Sunday, April 8, 2012

Fluid Dynamics, Viscous Resistance

Water now flows freely from the well. It bubbles and froths and splashes, streaming over in long sheets and ribbons of water that look clean enough to drink, and it has doing this for over two days, with no signing of relenting. Mystery solved.

After blaming everything else--the pump, the pump's o-ring, the pipe, etc.--I finally resolved that the water itself was at fault. And I was right.

Yes, I was right, but only if the stuff that was at the bottom of the well could be called water, because it was as thick as corn syrup and as black as oil. The pump was trying to push clear water into that thick soup and was meeting with sufficient resistance to slow it down.

The well works like this: it's about 6 feet deep; 3 feet above ground and 3 below, which makes it the same depth as the lower pond--and this makes sense, because the pump pulls water from the lower pond and sends it to the bottom of the well. The white pipe in the picture is the water pipe. The black one is the hose from the shop-vac I used to suck out the goop.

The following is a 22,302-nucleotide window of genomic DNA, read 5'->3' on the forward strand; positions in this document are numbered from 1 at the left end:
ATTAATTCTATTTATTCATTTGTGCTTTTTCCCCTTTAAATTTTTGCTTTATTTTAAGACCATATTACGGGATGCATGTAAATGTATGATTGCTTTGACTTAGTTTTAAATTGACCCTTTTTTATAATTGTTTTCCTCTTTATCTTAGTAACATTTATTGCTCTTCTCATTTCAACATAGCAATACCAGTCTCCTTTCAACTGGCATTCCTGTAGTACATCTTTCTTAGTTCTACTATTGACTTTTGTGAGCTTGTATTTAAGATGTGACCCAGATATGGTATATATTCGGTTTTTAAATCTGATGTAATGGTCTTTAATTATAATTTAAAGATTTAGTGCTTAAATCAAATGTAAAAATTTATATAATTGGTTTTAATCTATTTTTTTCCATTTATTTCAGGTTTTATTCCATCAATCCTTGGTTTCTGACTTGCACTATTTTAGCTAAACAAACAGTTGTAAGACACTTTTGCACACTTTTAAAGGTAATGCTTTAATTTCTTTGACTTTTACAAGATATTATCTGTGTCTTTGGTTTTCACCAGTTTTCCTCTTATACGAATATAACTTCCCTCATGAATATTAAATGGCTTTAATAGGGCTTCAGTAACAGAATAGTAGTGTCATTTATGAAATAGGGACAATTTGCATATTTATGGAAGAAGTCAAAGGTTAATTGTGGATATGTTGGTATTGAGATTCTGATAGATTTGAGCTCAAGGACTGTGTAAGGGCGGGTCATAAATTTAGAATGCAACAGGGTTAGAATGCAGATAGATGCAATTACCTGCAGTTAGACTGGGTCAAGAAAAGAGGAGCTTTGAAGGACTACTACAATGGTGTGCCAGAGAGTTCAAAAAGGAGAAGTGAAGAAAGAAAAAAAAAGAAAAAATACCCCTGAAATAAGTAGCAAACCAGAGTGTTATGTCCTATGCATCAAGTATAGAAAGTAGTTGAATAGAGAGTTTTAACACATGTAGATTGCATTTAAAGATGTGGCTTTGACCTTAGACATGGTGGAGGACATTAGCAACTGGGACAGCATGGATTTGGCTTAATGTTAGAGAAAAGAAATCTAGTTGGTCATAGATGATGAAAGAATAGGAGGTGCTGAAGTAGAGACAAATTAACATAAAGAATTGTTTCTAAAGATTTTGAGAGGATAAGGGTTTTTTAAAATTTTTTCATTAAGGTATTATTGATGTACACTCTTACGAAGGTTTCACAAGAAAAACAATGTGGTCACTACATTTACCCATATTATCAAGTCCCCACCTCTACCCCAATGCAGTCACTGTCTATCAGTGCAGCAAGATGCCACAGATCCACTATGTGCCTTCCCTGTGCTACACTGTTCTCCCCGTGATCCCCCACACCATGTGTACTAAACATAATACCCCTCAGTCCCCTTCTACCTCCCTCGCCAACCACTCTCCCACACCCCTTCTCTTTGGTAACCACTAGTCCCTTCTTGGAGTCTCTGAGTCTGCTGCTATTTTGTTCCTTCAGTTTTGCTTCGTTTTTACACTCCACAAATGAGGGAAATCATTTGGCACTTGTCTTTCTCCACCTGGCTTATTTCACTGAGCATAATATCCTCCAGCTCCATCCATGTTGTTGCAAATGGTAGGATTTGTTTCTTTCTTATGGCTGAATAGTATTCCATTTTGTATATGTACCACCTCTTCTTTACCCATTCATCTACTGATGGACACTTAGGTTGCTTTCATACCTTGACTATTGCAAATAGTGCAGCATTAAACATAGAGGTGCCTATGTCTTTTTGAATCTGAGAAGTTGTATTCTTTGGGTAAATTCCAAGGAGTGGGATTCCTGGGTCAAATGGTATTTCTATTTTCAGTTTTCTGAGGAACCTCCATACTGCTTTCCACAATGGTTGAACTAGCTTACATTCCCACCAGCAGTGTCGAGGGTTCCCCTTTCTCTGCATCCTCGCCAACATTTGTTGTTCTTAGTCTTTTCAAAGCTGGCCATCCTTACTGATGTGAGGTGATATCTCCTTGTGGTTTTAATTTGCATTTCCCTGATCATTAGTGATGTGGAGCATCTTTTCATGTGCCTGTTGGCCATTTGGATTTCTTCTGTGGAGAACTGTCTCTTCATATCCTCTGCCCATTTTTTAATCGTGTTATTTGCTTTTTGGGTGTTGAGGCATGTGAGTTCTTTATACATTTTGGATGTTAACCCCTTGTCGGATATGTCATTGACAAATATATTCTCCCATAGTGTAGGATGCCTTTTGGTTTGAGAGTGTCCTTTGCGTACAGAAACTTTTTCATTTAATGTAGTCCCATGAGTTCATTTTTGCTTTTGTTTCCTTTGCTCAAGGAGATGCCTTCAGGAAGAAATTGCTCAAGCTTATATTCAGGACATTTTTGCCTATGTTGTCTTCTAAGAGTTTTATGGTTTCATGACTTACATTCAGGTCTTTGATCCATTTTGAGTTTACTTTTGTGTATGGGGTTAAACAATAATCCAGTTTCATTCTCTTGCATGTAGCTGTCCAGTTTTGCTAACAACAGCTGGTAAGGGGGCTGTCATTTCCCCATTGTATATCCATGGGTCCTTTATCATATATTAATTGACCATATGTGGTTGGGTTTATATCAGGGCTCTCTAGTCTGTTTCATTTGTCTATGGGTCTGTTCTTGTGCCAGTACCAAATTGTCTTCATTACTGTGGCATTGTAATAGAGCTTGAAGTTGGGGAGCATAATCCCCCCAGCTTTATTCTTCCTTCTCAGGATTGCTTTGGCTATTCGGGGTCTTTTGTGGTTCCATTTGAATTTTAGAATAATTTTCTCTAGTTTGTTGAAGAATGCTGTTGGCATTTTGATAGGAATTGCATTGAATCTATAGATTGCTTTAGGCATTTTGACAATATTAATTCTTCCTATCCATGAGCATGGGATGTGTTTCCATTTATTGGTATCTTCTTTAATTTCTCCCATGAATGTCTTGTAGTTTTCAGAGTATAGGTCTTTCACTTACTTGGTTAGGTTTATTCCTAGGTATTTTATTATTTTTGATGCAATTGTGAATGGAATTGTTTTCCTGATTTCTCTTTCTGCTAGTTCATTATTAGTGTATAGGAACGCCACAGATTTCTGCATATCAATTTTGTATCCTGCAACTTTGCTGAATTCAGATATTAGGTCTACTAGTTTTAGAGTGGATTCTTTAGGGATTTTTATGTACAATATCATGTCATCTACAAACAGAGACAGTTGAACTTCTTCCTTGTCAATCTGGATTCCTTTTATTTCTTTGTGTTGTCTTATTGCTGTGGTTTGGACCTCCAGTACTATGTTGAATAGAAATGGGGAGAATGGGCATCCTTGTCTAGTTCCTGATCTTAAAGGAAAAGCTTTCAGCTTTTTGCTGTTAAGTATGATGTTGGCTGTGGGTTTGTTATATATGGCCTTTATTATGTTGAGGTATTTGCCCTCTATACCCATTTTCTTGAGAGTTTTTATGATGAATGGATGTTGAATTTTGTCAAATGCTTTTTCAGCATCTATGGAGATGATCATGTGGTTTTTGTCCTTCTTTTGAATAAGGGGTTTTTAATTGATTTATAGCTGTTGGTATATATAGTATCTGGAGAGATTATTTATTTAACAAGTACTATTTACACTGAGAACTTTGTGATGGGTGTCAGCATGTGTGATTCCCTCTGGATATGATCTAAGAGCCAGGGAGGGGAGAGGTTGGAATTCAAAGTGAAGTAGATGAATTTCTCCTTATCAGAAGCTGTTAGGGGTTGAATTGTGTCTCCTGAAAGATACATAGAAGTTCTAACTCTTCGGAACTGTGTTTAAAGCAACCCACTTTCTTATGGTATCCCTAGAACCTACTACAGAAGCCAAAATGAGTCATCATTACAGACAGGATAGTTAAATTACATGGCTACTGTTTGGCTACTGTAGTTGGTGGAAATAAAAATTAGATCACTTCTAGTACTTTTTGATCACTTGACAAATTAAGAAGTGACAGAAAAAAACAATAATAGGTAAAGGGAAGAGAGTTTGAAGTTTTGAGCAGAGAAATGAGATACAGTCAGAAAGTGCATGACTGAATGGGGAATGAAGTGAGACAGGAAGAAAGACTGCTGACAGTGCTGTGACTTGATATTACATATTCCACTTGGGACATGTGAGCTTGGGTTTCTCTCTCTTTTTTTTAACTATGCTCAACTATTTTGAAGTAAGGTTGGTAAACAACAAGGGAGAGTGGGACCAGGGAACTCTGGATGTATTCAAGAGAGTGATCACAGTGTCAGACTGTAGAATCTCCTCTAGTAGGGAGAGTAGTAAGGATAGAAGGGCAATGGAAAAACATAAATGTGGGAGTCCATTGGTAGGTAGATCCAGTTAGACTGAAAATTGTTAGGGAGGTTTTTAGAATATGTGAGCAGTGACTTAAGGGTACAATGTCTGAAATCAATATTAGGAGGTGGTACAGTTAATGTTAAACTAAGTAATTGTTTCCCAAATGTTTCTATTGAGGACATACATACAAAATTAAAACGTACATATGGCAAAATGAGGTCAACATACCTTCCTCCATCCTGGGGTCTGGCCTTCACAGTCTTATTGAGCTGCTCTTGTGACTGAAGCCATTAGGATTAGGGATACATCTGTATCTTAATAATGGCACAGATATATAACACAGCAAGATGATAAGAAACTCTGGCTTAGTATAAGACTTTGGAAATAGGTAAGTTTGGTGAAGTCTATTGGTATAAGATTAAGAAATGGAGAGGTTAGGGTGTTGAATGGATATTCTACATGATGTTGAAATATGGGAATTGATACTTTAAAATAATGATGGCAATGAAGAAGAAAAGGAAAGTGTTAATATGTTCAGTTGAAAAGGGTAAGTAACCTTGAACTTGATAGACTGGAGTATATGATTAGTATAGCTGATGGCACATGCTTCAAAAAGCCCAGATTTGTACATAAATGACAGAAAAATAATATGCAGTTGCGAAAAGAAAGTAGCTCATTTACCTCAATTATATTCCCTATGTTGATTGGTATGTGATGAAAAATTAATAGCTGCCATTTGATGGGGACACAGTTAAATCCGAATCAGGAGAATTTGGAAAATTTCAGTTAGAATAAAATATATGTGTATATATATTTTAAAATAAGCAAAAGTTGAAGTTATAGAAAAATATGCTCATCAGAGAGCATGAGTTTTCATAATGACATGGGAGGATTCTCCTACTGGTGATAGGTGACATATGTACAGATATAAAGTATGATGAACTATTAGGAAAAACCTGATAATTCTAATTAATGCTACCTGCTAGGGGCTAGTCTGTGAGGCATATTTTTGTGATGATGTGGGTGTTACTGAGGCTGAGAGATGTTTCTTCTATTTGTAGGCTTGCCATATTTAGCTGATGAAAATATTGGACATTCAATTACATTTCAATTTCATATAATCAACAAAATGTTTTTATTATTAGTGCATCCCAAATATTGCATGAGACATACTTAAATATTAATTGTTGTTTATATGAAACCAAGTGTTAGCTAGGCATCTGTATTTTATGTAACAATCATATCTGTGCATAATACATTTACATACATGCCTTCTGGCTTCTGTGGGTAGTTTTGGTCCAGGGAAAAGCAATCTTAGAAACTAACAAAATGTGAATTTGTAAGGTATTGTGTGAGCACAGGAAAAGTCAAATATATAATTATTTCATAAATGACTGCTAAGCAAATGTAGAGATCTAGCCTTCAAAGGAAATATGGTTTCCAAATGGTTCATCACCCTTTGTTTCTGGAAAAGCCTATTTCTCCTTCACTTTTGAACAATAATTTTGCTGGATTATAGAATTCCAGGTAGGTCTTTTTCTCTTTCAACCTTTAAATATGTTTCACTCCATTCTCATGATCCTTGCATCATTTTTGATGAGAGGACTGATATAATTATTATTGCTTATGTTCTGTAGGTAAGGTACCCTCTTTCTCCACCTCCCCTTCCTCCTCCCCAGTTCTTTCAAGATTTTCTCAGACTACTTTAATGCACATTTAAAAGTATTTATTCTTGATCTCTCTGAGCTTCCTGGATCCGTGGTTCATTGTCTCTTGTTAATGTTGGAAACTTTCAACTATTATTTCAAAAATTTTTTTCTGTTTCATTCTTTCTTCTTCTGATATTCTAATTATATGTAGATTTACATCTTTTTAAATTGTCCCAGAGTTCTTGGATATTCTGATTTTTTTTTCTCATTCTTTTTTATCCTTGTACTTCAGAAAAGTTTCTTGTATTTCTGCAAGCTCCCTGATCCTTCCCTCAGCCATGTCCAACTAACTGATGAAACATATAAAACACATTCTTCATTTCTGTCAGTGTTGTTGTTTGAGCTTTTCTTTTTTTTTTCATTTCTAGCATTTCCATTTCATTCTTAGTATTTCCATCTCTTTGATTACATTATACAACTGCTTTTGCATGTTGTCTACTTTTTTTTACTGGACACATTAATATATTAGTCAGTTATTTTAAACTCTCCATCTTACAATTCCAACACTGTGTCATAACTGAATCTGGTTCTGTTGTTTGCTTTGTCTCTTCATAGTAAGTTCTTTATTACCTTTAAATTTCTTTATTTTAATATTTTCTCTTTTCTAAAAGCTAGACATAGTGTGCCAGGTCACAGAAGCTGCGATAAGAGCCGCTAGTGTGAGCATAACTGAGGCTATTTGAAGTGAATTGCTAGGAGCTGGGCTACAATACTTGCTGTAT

There's a rack suspended about 1.5 feet about the bottom, and on the rack is a filter, and on top of the filter are several bags of lava rocks--what seems like tons of lava rocks--and these enable a chemical process to take place, purifying the water.

Cleaning out the well is a back-breaking, nasty job. At least the stuff doesn't smell too bad. And I'm guessing it is good fertilizer, so I've spread it all over the yard.

It's only taken me eight years to figure this out...

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